Technology

Where 20 million people hung out last month

Author
Jessica Swesey
No.
808
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I should probably first admit that I’ve had a fun time poking holes in social media lately. Frankly, as a marketing strategy, a lot of what I see is hollow and hackneyed.

Sure, some pretty big companies have claimed success with social media – Ford, Starbucks, Nike. But how many big real estate companies have been able to stand up and not only say they’ve had great success but prove its positive impact on their business? Better Homes and Gardens and Corcoran come to mind. But who else?

And just as I’ve been skeptical, burnt out, and in search of social media’s measurable value, along comes a story highlighting some crazy statistics about Pinterest, the retail industry’s social darling.

70 million users and counting

Pinterest’s astounding growth is what usually makes headlines. 70 million users is nothing to sneeze at.

But perhaps the true value – the more interesting side of the story – is what these users do. They spend money. The average Pinterest user spends $140 – $180 when they click through to an e-commerce site, compared with $60 – $80 when coming from Facebook.

Another interesting statistic about Pinterest is its king status as the top social media channel on the iPad, claiming almost 50% of all social activity on the tablet.

And while many people still scoff and insist that Pinterest is a niche social site (because its users are mostly women, you know), you can’t argue with its relevance to marketing. 70 million users, 20 million of whom engaged with the platform in some way last month, is compelling. Hardly niche.

Now that all of these jaw-dropping stats have my attention, what is the implication for real estate?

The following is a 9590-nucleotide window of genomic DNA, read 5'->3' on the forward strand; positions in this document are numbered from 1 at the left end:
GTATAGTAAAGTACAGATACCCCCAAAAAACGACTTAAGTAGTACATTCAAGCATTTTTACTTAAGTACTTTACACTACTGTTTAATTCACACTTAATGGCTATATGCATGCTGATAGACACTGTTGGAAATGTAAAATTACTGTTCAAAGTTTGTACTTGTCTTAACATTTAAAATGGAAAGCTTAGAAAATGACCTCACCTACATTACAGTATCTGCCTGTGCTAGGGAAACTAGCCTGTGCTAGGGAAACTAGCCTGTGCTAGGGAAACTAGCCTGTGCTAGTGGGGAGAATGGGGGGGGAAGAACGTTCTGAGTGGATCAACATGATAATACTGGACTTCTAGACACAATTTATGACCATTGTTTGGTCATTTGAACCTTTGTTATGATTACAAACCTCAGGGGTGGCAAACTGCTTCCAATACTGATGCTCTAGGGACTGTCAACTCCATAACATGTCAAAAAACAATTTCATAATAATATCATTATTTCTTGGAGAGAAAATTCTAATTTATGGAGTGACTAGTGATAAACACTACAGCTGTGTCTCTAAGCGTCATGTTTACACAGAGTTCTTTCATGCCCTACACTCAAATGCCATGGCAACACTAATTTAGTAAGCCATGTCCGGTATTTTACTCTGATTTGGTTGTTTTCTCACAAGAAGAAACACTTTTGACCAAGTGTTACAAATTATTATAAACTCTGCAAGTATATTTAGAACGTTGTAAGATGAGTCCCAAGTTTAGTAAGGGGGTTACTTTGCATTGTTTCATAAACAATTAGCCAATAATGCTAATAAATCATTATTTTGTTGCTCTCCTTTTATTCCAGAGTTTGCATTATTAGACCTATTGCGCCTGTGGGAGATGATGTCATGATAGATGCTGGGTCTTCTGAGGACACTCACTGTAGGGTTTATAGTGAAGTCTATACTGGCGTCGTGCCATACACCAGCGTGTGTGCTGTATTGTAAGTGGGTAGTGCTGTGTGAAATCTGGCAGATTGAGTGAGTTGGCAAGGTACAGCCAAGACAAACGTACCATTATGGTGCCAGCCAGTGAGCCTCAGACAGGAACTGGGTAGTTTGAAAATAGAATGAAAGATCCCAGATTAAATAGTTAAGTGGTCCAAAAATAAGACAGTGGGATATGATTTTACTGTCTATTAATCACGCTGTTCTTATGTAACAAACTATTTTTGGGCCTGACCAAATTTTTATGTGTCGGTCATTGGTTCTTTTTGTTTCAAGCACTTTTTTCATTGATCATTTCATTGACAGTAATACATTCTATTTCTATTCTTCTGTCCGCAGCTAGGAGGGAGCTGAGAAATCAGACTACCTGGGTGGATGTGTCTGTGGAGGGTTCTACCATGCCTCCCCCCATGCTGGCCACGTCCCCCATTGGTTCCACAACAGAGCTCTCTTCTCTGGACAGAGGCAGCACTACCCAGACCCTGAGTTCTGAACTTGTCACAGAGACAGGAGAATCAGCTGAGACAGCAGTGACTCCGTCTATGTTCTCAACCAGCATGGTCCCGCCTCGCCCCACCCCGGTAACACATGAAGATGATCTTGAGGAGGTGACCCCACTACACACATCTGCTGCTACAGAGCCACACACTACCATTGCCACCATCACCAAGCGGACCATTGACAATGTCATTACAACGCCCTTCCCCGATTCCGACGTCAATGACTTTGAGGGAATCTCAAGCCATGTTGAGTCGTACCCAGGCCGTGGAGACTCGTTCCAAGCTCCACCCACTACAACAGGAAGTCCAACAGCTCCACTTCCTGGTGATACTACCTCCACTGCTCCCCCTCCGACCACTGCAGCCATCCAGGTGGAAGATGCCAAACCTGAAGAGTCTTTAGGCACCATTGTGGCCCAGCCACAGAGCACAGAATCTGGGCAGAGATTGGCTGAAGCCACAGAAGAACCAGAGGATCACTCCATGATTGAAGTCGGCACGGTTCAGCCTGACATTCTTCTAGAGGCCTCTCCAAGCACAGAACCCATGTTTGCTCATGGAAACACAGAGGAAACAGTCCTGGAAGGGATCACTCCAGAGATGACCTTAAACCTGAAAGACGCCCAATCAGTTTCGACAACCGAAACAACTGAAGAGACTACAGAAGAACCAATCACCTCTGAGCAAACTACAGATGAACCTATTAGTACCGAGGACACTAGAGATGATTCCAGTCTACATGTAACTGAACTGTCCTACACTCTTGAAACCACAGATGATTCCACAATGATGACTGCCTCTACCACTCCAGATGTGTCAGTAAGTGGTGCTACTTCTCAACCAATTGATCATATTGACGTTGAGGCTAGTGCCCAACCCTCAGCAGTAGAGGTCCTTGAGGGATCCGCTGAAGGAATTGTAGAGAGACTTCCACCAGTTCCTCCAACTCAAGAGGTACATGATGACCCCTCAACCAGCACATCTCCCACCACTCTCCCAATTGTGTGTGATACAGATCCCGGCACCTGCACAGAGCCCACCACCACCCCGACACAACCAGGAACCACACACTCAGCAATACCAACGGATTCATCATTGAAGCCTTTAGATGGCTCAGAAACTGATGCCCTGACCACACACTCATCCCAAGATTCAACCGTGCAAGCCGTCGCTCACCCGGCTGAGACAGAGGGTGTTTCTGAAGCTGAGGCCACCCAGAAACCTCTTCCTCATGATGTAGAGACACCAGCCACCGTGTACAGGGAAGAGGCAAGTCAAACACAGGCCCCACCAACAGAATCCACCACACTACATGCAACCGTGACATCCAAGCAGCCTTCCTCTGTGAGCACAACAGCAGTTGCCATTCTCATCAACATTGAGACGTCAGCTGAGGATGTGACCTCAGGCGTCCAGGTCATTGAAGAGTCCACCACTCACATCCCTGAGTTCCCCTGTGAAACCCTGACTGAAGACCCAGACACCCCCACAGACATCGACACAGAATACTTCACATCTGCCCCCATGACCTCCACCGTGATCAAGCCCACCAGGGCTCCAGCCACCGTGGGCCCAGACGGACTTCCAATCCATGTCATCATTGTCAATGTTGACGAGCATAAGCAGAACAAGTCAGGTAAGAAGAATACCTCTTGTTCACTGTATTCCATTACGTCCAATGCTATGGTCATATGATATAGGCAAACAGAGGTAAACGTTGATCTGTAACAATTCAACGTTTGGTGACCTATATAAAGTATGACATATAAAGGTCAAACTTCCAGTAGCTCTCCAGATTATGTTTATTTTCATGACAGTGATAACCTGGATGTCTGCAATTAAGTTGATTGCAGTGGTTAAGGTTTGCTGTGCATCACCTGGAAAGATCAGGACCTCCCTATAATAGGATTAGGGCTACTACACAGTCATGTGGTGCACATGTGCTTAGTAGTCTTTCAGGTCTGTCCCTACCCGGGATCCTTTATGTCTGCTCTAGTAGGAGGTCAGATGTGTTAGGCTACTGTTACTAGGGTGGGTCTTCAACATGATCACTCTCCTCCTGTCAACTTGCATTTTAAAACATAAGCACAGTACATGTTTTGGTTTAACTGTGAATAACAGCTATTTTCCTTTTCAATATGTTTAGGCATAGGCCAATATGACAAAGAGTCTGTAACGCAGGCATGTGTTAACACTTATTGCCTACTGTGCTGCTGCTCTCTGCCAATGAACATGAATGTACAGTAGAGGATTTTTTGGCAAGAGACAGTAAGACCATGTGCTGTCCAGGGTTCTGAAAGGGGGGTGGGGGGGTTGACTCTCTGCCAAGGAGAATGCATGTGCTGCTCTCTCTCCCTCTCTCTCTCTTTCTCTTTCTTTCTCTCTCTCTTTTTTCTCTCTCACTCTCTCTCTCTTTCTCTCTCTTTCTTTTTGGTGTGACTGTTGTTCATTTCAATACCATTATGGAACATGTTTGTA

Brokers and Pinterest

In 2013, listings are everywhere. But local, custom content is not.

In 2013, images rule the web. And nearly every agent in the business carries a camera around in their pocket every minute of every day.

In 2013, real estate brokers everywhere are desperately seeking ways to differentiate.

In 2013, real estate brokers everywhere still struggle with web platforms that don’t allow them to easily create photo-centric content sections of their websites on the fly.

If I were a broker looking for a way to be different, I’d be looking at Pinterest. But not for the reasons you may think.

I wouldn’t sit here trying to figure out my “Pinterest strategy” for social marketing. Forget that. Nobody is going to buy a home they found on Pinterest. That’s because you don’t just grab your iPad one night, lean back into the couch, click through a picture of a house and hit “buy”.

Therefore, Pinterest is not merely a place to curate and rearrange the MLS.

Think aspirational

The statistics show that Pinterest users are mostly women who like to spend money. Your instinct may be to shove listings in their faces with “Buy me!” signs on them. But that’s not how you close a woman. A little romance, anyone?

There’s a large aspirational component in buying a home. And there’s a fun human interest story in the process.

This is real estate marketing on the peripheral. Specific thoughts:

  • Create a board that tells the story of your company. Your values. Your people. Your mojo. (Corcoran does something kind of like this here.)
  • Create a board that tells the story of the local market. Recent sales. New listings. List price to sale ratio. Remodeling trends.
  • Create a board that tells the story of successful home staging. Before and after.
  • Follow local businesses and repin some of their content that is relevant to your community or local homes.

These are only a few off-the-cuff thoughts. The point is, I’m seeing a lot more potential in Pinterest than any other social platform for real estate.

The reason I’ve been so meh on social media for real estate business lately is because much of what’s out there is thoughtless, seems to fulfill no objective other than to “be there”, and follows obvious formulas.

But Pinterest makes me change my tune a bit.

20 million people went to one website last month to hang out, engage and find things to buy. On no other social network is this last part one of the main reasons the bulk of visitors go there every day.

If you’re going to “go social,” start here.